BPPV and other stuff


My name is Nick and I’m a newbie here to this site. I was recently diagnosed with BPPV a few months ago and I was wondering if BPPV can be related to MAV in some way or another. I feel that as I treat myself with these home exercises for BPPV, that nothing really helps on some days. I do have a history of migraine headaches, and sometimes I will have all of the effects of a full blown “headache” without feeling the actual pain, such has light hurting my eyes and blurred vision before I would get an actual headache. I seriously feel that there is more of an underlying cause to my symptoms than just plain BPPV. Becoming anxious and panicking about the dizzy spells makes me even more dizzy than how I was feeling before. However, I am working on going to a doctor to get some kind of medication to stop that these panic attacks.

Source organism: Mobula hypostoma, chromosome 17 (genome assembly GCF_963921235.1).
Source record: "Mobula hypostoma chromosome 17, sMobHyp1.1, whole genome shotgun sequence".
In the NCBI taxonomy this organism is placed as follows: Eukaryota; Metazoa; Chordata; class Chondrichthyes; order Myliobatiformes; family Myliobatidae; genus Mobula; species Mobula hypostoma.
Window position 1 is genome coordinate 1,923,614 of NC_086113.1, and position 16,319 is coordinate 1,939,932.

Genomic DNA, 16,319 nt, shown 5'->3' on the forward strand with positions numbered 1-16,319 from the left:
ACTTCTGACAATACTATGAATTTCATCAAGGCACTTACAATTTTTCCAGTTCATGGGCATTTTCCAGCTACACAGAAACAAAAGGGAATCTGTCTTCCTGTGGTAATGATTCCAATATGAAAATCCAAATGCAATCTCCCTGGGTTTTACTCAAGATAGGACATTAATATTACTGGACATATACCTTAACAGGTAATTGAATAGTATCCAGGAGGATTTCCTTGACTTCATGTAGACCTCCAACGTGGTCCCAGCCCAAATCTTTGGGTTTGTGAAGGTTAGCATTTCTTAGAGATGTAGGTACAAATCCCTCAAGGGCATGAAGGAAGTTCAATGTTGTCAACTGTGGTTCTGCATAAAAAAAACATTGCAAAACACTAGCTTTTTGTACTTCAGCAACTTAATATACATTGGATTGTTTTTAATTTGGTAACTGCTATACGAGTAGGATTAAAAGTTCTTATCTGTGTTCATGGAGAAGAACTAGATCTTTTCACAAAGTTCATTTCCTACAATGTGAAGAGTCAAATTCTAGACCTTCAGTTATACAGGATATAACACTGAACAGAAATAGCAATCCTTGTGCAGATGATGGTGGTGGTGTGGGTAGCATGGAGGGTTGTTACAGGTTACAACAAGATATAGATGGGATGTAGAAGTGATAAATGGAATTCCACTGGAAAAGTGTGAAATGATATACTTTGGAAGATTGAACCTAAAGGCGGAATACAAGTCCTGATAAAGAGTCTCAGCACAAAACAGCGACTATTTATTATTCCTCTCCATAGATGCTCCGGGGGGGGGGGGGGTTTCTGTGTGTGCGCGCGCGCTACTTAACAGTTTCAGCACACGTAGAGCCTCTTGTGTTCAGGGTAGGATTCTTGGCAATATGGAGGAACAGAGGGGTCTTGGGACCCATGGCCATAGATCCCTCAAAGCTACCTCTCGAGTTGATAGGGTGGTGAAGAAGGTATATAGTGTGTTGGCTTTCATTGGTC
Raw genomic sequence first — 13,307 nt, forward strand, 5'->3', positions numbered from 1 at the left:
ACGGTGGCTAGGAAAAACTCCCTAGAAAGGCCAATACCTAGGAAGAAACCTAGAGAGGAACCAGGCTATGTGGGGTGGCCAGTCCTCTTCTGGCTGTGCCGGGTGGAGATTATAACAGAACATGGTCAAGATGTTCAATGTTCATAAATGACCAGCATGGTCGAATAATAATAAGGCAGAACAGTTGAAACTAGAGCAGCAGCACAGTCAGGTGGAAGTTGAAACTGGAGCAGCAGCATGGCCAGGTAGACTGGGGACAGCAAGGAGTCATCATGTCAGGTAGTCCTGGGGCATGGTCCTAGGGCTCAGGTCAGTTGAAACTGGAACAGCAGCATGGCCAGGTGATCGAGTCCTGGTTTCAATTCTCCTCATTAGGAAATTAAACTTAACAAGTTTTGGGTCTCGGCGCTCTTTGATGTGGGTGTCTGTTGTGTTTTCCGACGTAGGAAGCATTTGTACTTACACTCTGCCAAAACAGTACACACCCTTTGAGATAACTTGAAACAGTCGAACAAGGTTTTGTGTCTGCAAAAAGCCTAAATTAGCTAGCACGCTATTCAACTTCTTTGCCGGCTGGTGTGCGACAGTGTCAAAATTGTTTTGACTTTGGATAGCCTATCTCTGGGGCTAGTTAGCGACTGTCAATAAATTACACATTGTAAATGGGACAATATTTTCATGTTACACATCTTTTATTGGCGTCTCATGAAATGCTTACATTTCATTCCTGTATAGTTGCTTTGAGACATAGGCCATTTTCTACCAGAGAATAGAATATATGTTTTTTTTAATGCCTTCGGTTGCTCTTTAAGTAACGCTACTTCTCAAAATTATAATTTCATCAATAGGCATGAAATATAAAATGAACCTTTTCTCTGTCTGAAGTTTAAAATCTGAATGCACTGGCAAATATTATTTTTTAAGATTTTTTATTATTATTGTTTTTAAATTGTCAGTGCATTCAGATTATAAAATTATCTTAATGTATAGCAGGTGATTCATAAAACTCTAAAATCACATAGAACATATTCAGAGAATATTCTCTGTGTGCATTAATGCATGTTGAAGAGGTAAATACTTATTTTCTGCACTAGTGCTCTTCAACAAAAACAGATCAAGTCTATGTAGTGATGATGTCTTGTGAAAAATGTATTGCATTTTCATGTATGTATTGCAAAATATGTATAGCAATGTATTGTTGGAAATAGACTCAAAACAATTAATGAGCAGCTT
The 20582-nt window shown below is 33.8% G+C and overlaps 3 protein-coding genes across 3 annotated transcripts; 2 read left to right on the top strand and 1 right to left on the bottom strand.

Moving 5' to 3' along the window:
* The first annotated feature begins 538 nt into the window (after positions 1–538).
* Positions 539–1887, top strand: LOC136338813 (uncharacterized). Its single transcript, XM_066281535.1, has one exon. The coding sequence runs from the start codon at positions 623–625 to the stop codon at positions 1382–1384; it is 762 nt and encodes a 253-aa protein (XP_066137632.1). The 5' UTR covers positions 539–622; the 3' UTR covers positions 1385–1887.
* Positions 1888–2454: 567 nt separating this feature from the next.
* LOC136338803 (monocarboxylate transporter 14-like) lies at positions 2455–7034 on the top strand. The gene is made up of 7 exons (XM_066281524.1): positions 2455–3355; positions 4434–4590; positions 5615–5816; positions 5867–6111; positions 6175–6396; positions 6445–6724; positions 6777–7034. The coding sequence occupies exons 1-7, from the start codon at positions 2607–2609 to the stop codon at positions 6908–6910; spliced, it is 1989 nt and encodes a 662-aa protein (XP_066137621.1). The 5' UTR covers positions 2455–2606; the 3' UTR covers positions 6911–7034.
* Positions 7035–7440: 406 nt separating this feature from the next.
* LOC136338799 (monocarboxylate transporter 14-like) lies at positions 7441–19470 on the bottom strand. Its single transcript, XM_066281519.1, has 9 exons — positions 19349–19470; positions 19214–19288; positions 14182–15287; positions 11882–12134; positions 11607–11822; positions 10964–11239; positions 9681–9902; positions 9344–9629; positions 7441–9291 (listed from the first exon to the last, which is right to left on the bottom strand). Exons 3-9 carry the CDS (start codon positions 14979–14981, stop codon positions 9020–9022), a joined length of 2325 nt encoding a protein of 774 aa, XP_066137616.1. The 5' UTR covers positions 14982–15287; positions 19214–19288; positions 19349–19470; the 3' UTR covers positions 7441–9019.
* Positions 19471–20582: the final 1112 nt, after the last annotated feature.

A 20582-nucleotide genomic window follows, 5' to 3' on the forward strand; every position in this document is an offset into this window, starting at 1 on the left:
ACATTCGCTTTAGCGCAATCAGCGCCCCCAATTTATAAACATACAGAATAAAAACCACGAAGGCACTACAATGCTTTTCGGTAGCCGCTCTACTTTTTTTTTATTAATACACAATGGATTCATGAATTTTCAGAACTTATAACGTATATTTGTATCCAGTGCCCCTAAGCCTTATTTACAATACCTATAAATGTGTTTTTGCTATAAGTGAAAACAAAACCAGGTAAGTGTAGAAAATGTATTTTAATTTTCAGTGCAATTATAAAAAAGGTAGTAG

My main question is, where do I start and where do I go from here to start my journey to feel better?

Welcome Nick,

You are exactly where I was about six months ago: A guy with a history of migraine headaches who had been diagnosed with BPPV by my GP, Neurologist, and ENT. I was told to do physical therapy, which I did, and I was told that it would definitely get better and be gone after four months. It never really got better other than a tiny bit each month (say 4% better each month). Finally after six months of 24/7 dizziness, the doctors finally admitted that maybe I don’t have BPPV and it might be vestibular neuritis or MAV. That is when I came to this board to expore alternative diagnoses and treatment possibilities.